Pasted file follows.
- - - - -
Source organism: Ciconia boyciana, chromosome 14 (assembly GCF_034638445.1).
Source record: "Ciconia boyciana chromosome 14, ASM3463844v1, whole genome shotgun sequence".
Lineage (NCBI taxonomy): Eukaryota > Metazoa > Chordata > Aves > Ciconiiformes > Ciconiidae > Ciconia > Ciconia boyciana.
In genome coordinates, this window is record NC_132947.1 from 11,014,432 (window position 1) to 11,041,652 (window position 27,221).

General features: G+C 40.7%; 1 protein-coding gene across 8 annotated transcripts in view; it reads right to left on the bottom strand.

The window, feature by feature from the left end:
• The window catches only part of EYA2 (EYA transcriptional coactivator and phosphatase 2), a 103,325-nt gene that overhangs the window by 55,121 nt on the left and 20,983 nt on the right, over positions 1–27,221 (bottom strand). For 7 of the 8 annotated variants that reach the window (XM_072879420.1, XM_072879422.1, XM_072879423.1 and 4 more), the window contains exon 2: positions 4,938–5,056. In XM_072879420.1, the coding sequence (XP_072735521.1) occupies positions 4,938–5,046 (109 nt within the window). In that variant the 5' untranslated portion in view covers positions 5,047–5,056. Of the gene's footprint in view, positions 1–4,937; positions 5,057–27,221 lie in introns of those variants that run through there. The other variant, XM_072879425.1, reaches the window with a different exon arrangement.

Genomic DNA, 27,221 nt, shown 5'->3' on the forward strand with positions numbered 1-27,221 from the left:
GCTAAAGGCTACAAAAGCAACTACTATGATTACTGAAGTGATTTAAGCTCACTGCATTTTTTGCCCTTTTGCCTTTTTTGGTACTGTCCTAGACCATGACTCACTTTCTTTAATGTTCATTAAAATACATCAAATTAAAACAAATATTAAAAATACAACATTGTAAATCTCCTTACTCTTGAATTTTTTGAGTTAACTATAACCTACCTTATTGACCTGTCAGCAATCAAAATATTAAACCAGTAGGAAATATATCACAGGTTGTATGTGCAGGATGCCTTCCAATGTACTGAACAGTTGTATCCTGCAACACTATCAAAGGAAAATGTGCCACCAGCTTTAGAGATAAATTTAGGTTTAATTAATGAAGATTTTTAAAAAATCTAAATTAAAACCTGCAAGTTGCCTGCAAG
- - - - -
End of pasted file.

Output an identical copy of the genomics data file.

Source organism: Ciconia boyciana, chromosome 14 (assembly GCF_034638445.1).
Source record: "Ciconia boyciana chromosome 14, ASM3463844v1, whole genome shotgun sequence".
Lineage (NCBI taxonomy): Eukaryota > Metazoa > Chordata > Aves > Ciconiiformes > Ciconiidae > Ciconia > Ciconia boyciana.
In genome coordinates, this window is record NC_132947.1 from 11,014,432 (window position 1) to 11,041,652 (window position 27,221).

General features: G+C 40.7%; 1 protein-coding gene across 8 annotated transcripts in view; it reads right to left on the bottom strand.

The window, feature by feature from the left end:
• The window catches only part of EYA2 (EYA transcriptional coactivator and phosphatase 2), a 103,325-nt gene that overhangs the window by 55,121 nt on the left and 20,983 nt on the right, over positions 1–27,221 (bottom strand). For 7 of the 8 annotated variants that reach the window (XM_072879420.1, XM_072879422.1, XM_072879423.1 and 4 more), the window contains exon 2: positions 4,938–5,056. In XM_072879420.1, the coding sequence (XP_072735521.1) occupies positions 4,938–5,046 (109 nt within the window). In that variant the 5' untranslated portion in view covers positions 5,047–5,056. Of the gene's footprint in view, positions 1–4,937; positions 5,057–27,221 lie in introns of those variants that run through there. The other variant, XM_072879425.1, reaches the window with a different exon arrangement.

Genomic DNA, 27,221 nt, shown 5'->3' on the forward strand with positions numbered 1-27,221 from the left:
GCTAAAGGCTACAAAAGCAACTACTATGATTACTGAAGTGATTTAAGCTCACTGCATTTTTTGCCCTTTTGCCTTTTTTGGTACTGTCCTAGACCATGACTCACTTTCTTTAATGTTCATTAAAATACATCAAATTAAAACAAATATTAAAAATACAACATTGTAAATCTCCTTACTCTTGAATTTTTTGAGTTAACTATAACCTACCTTATTGACCTGTCAGCAATCAAAATATTAAACCAGTAGGAAATATATCACAGGTTGTATGTGCAGGATGCCTTCCAATGTACTGAACAGTTGTATCCTGCAACACTATCAAAGGAAAATGTGCCACCAGCTTTAGAGATAAATTTAGGTTTAATTAATGAAGATTTTTAAAAAATCTAAATTAAAACCTGCAAGTTGCCTGCAAG